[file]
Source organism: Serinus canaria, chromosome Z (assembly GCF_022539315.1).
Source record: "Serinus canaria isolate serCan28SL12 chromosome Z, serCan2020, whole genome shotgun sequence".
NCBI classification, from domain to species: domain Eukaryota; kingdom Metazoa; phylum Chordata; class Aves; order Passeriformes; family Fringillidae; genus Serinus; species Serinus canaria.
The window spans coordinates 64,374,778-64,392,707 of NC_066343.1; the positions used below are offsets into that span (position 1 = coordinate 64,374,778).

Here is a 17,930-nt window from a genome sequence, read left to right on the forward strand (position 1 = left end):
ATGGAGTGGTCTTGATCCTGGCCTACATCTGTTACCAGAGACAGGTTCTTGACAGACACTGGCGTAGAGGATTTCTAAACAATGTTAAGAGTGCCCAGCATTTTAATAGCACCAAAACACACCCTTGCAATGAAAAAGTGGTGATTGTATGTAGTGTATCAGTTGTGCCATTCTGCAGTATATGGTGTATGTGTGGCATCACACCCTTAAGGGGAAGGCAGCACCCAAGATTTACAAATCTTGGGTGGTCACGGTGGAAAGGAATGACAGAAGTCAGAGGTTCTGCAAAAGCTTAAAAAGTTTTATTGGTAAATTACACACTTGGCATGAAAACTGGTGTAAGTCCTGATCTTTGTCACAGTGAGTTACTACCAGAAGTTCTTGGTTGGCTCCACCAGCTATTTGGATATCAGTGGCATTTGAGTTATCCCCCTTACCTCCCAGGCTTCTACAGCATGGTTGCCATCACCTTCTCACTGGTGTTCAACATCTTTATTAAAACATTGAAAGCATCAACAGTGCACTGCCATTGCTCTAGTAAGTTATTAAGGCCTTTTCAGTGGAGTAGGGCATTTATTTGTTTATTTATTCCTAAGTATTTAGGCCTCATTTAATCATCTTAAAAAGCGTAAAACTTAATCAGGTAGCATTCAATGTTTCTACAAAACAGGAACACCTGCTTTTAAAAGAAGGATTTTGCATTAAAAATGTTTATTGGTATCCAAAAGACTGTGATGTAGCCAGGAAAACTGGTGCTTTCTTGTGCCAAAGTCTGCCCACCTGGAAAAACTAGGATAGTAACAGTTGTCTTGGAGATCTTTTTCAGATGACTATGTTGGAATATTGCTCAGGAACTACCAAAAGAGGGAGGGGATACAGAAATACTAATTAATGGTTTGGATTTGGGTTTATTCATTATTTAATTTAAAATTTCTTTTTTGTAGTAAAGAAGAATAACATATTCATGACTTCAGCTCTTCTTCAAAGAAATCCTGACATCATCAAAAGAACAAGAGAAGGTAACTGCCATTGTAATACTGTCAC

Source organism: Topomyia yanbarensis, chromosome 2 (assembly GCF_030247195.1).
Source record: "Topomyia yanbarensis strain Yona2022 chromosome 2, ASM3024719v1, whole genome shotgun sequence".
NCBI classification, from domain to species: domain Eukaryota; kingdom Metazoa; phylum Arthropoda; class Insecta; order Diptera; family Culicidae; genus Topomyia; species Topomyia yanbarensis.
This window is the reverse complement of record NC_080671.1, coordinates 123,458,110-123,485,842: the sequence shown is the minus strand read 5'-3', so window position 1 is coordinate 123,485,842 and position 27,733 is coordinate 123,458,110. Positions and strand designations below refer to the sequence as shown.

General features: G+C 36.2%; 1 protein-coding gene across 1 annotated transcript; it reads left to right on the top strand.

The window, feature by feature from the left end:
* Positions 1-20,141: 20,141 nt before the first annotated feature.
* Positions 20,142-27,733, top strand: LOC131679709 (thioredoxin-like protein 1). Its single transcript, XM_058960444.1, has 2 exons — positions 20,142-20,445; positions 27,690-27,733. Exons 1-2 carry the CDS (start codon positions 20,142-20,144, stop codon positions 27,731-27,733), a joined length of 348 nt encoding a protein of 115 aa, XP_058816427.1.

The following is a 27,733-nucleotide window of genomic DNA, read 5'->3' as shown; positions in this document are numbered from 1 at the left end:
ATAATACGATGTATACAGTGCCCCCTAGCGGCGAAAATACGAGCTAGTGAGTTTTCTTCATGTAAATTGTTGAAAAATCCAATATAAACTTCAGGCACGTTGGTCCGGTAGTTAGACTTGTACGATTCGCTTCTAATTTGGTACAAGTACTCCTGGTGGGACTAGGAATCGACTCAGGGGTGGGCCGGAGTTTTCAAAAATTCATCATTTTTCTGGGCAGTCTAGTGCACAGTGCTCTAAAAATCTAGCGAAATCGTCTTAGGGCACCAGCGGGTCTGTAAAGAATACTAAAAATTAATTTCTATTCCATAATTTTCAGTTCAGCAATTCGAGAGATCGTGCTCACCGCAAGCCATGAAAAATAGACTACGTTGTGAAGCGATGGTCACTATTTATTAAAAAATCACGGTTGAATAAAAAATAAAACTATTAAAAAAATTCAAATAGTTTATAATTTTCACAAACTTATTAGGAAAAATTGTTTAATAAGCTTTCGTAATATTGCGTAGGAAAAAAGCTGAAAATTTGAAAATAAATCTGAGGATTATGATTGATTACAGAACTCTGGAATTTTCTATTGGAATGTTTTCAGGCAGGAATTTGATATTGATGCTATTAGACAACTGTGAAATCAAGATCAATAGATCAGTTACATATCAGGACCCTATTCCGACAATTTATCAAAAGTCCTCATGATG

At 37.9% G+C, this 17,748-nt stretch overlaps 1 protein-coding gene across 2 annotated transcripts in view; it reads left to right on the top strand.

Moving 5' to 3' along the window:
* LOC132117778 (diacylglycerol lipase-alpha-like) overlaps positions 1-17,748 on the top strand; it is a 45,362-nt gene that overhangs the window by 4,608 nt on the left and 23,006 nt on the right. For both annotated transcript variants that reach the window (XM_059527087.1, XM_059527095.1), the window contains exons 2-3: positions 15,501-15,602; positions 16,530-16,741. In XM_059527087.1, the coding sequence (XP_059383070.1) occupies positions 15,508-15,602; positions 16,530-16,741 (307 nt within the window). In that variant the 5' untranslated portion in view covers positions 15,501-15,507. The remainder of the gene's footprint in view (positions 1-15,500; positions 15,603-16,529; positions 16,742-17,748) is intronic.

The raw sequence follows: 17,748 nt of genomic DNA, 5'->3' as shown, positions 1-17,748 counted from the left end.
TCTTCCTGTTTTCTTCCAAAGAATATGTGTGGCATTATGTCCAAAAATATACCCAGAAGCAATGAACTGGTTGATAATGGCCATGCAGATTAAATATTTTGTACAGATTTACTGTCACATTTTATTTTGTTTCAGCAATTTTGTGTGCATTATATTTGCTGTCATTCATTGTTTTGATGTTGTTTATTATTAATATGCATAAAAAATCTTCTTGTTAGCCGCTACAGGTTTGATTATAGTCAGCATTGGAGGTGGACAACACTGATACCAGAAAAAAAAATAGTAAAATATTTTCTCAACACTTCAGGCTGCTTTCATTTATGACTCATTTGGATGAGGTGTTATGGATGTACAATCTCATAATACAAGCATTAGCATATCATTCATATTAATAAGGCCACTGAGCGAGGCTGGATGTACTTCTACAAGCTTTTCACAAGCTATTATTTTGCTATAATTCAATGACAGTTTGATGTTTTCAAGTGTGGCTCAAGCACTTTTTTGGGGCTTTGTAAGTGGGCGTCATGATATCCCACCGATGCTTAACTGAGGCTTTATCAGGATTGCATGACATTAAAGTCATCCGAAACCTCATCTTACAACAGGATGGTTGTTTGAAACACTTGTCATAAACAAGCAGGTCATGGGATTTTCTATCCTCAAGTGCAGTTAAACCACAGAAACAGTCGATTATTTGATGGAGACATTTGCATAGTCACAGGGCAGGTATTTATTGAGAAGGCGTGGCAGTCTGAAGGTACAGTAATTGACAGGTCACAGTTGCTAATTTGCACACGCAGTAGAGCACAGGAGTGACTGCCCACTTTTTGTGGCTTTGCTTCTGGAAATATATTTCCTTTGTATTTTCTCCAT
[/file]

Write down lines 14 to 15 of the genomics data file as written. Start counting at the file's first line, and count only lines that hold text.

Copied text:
* Positions 20,142-27,733, top strand: LOC131679709 (thioredoxin-like protein 1). Its single transcript, XM_058960444.1, has 2 exons — positions 20,142-20,445; positions 27,690-27,733. Exons 1-2 carry the CDS (start codon positions 20,142-20,144, stop codon positions 27,731-27,733), a joined length of 348 nt encoding a protein of 115 aa, XP_058816427.1.

The following is a 27,733-nucleotide window of genomic DNA, read 5'->3' as shown; positions in this document are numbered from 1 at the left end: